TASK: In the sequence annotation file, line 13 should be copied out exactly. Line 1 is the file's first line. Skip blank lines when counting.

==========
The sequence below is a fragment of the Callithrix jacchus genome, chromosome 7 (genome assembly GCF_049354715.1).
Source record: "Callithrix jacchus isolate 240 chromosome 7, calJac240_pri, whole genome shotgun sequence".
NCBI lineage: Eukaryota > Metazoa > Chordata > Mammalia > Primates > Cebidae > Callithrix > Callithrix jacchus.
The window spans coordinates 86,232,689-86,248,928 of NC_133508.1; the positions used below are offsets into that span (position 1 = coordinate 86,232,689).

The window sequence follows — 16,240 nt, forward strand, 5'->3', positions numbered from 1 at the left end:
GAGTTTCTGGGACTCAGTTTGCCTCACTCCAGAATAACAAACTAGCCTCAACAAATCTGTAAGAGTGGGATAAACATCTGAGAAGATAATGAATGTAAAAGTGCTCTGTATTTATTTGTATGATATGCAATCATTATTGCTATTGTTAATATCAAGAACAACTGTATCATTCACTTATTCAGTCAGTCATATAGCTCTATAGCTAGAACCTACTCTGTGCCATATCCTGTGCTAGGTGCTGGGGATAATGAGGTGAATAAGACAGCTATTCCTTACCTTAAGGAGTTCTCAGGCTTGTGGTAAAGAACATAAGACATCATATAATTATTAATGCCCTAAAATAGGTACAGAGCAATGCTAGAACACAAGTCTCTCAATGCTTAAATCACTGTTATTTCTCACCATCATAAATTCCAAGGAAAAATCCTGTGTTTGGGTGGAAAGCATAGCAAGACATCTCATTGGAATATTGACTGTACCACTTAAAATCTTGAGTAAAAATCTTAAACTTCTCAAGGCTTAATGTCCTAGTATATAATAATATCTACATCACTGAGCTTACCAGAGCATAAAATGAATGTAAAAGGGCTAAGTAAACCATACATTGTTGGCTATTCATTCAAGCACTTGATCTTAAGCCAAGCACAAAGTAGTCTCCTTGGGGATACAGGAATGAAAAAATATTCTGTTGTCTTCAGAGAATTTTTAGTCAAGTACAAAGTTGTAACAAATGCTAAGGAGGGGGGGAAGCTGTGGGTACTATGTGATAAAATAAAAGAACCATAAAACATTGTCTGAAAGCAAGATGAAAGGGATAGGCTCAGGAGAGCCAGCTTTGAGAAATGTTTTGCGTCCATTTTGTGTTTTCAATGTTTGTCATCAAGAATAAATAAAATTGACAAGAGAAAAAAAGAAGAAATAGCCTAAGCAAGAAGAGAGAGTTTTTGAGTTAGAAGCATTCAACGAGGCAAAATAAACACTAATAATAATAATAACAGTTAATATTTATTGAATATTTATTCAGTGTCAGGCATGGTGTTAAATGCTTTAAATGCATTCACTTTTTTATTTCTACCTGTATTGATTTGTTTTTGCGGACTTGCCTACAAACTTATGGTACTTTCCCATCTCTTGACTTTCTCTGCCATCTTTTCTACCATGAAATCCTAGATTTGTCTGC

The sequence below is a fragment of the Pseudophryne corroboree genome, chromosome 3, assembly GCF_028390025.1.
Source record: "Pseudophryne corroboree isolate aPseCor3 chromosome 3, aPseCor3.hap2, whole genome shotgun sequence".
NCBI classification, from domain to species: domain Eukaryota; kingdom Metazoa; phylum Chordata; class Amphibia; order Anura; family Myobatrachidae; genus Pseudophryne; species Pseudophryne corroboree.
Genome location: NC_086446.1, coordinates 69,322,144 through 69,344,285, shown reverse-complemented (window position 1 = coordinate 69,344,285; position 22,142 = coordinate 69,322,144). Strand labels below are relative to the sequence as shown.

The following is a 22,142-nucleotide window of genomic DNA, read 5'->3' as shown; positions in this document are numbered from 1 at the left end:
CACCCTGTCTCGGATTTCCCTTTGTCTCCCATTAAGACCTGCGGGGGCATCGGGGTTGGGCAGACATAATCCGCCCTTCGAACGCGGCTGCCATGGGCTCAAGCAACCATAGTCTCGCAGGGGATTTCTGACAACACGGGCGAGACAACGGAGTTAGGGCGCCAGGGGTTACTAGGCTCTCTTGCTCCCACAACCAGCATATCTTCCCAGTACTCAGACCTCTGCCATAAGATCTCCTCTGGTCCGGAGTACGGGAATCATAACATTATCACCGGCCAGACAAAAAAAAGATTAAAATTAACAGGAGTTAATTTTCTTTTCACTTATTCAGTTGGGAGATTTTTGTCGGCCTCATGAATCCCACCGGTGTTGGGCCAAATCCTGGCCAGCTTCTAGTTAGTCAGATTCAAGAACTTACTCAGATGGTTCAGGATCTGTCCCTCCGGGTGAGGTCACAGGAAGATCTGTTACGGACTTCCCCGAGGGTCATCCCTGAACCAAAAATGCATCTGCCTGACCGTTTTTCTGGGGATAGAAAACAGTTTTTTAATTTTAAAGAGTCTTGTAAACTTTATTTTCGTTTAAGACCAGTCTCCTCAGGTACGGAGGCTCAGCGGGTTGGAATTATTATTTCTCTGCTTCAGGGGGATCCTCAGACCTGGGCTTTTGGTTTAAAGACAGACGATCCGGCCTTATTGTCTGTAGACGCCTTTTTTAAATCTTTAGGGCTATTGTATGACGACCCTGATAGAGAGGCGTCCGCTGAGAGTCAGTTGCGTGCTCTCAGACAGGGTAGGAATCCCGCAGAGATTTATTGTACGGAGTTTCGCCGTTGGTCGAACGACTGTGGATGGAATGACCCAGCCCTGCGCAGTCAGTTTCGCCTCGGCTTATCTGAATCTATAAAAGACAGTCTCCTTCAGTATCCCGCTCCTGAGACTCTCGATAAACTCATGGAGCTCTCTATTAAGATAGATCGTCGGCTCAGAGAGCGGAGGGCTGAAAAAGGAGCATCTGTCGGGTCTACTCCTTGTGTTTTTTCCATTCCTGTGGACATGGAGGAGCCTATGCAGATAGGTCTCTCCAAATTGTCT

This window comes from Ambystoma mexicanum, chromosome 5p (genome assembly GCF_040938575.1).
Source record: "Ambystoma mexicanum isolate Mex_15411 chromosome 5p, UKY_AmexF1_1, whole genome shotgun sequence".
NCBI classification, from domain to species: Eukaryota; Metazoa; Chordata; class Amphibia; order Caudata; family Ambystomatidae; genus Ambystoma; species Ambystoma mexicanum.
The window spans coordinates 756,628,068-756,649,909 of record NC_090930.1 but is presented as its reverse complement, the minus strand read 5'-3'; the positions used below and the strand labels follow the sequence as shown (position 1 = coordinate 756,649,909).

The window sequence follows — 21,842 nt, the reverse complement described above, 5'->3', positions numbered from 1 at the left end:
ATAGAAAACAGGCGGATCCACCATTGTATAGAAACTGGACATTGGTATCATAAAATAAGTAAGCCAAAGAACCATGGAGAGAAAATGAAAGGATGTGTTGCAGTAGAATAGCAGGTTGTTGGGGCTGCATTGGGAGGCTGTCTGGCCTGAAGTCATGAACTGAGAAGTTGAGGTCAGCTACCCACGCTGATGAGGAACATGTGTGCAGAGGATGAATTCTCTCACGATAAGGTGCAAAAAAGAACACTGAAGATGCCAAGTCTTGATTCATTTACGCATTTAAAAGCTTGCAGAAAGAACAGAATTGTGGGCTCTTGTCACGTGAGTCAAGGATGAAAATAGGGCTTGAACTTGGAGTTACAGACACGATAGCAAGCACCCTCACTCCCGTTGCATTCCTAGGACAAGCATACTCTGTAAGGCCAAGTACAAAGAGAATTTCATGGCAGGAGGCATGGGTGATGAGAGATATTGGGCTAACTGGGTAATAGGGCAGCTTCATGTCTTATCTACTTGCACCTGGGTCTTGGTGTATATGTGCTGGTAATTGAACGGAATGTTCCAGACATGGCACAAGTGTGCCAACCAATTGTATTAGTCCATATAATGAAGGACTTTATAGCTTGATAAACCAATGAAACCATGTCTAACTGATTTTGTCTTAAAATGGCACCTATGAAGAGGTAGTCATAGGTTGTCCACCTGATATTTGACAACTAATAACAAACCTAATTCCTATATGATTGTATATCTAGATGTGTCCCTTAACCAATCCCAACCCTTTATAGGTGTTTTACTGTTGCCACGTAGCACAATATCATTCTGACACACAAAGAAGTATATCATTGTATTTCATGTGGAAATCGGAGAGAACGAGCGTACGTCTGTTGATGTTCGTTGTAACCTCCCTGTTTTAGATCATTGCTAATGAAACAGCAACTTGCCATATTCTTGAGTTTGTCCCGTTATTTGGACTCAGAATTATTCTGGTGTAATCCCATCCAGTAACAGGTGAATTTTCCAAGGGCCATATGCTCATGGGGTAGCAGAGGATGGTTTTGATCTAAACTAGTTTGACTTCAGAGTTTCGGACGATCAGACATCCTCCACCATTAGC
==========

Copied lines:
This window comes from Ambystoma mexicanum, chromosome 5p (genome assembly GCF_040938575.1).